LONDON — People suffering from diabetes are at nearly 50 per cent increased risk of dying from the effects of a heart attack, a new study has found.
“The results provide robust evidence that diabetes is a significant long-term population burden among patients who have had a heart attack,” said lead researcher Chris Gale, Consultant Cardiologist and Associate Professor at University of Leeds in Britain.
The findings showed that people with diabetes were 56 per cent more likely to have died if they had experienced a ST elevation myocardial infarction (STEMI) heart attack – in which the coronary artery is completely blocked – than those without the condition.
Further, they were 39 per cent more likely to have died if they had a non-ST elevation myocardial infarction (NSTEMI) heart attack – in which the artery is partially blocked – than those without diabetes.
The study indicated that the adverse effect on survival is linked to having diabetes, rather than other conditions people with diabetes may suffer from.
“Managing diabetes effectively can reduce the risk of developing cardiovascular disease. This includes eating healthily, keeping active and taking medications as prescribed by your doctor,” added Anna Morris, Head of Research Funding at Diabetes UK — a research organisation.
For the research, the team analysed 700,000 people who had been admitted to hospital with a heart attack between January 2003 and June 2013. Of these, 121,000 had diabetes.
Even after adjusting for effects of age, sex, any other illnesses and differences in the emergency medical treatment received, the team found stark differences in survival rates.
“The research highlights the need to find new ways to prevent coronary heart disease in people with diabetes and develop new treatments to improve survival after a heart attack,” explained Mike Knapton, Associate Medical Director at the British Heart Foundation.
The results were published in the Journal of Epidemiology and Community Health.
Bir Hospital to get new surgery building
KATHMANDU— The oldest hospital of the country, Bir Hospital, is in the process of getting a separate well-equipped building for surgery within the next two years.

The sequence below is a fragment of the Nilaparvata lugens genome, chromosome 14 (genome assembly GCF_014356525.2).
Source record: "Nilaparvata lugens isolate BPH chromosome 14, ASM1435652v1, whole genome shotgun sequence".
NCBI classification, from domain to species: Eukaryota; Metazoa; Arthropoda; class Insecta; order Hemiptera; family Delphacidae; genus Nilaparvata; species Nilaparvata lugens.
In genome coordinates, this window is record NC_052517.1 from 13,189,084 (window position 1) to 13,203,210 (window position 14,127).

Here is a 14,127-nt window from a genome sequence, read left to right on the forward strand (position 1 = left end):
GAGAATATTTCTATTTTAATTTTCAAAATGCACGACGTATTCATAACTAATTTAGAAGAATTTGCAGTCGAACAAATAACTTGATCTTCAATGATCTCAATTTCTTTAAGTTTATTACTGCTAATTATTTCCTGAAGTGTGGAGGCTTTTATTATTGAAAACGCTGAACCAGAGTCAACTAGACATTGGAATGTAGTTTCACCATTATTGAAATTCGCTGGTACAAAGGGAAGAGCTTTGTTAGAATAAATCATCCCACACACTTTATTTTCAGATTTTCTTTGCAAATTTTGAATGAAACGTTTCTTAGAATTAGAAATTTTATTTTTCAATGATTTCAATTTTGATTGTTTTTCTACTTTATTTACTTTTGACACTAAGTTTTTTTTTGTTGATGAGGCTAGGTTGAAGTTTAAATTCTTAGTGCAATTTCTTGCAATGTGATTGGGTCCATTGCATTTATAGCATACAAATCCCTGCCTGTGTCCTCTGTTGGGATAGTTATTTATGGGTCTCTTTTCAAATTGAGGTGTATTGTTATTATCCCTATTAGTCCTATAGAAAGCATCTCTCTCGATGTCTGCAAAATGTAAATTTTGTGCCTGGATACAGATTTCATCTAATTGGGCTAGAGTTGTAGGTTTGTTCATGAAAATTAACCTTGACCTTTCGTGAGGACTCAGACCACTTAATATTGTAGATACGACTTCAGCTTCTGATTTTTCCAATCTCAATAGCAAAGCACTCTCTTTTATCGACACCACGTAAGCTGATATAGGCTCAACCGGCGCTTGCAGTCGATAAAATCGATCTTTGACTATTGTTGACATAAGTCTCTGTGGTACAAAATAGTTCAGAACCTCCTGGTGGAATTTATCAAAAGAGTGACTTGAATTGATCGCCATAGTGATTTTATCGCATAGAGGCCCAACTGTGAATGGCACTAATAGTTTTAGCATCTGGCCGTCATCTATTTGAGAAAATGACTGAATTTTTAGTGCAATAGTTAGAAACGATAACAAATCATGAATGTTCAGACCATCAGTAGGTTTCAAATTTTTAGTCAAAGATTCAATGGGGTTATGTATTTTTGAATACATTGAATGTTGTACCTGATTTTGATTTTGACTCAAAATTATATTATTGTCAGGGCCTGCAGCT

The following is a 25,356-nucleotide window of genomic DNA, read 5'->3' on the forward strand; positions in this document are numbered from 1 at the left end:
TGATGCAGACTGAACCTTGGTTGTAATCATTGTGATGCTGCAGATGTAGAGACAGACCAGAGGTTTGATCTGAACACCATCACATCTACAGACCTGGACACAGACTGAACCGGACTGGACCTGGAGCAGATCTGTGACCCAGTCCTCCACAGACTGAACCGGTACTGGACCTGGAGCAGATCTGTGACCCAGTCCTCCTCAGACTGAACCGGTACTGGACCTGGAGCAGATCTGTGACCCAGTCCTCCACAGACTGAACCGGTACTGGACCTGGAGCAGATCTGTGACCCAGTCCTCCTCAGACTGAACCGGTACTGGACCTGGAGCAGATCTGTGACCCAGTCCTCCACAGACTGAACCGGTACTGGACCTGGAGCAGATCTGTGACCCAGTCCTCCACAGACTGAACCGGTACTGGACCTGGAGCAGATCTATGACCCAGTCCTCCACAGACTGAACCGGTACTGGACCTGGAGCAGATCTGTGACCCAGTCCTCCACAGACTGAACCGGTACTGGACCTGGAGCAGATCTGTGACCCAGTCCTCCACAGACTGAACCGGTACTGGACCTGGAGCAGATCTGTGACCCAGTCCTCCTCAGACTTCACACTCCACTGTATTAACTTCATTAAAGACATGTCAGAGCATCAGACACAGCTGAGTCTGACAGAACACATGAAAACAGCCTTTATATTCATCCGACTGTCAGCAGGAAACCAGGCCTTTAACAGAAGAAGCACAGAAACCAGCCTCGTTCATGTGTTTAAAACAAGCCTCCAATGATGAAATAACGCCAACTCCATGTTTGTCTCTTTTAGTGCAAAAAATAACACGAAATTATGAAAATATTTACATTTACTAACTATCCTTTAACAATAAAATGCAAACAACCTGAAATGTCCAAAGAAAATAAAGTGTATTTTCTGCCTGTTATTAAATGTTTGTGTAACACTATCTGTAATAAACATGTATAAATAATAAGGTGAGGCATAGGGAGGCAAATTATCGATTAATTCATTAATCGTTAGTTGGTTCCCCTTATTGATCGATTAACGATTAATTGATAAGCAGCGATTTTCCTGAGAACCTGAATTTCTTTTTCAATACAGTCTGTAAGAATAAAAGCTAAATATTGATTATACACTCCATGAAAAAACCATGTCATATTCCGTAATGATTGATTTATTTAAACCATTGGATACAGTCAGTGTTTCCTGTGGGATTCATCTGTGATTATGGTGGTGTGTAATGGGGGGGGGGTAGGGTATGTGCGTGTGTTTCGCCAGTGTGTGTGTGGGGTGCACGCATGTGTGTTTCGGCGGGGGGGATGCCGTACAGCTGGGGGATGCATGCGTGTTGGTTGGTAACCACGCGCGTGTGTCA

The proposed nine-storey building will have 15 operation theaters.
The new building will have a post-operative ward; a 40-bed surgical ward; an Intensive Care Union (ICU); and a library as well. The new infrastructure will also have the facilities friendly to the senior citizens, disabled and the visitors, the National Academy of Medical Sciences (NAMS) says.
It is estimated to cost Rs 3.85 billion to complete the construction in two years. It is being constructed in an area of the old building of the NAMS nursing college which collapsed in the 2015 April earthquake. The building construction was inaugurated by Prime Minister KP Sharma Oli on March 9.
The hospital that had started its services in 1947 BS with 15 beds has now 450 beds. The NAMS operates Nursing, MBBS, MD classes and training as well.
The post of NAMS Chancellor has been lying vacant since the past five months. As shared by an employee, the delay in appointing the chancellor has caused inconveniences to the operation of hospital regular activities.
Secretary at the Ministry of Health and Population, Dr Sushilnath Pyakurel, said the recommendations have been already made before the minister to make appointments in the posts lying vacant in various health academies.
Similarly, infrastructures are being developed to upgrade the hospital by adding extra services including a helipad service for the first time from the government level.
The hospital has started its service from its branch at Duwakot of Bhaktapur from October 10 as part of its service expansion in line with the policy of the Ministry of Health.
The Duwakot branch provides OPD and surgery at present. OPD service starts from 9 am to 5 pm. The NAMS has permitted the construction of well equipped physical infrastructure for the hospital branch to provide international standard service, said the Hospital’s Director Prof Dr Bhupendra Basnet.
The Ministry of Health has allocated Rs 300 million as per the master plan of the NAMS and provided approximately 570 ropanis of land for the construction of physical infrastructures for the hospital branch.
“Necessary human resources including a medical officer, nurses and assistant health workers have been managed for the hospital branch. Medical equipment and other workforce that includes specialist doctors will also be managed as per need,” said Basnet.Follow @gorkhapost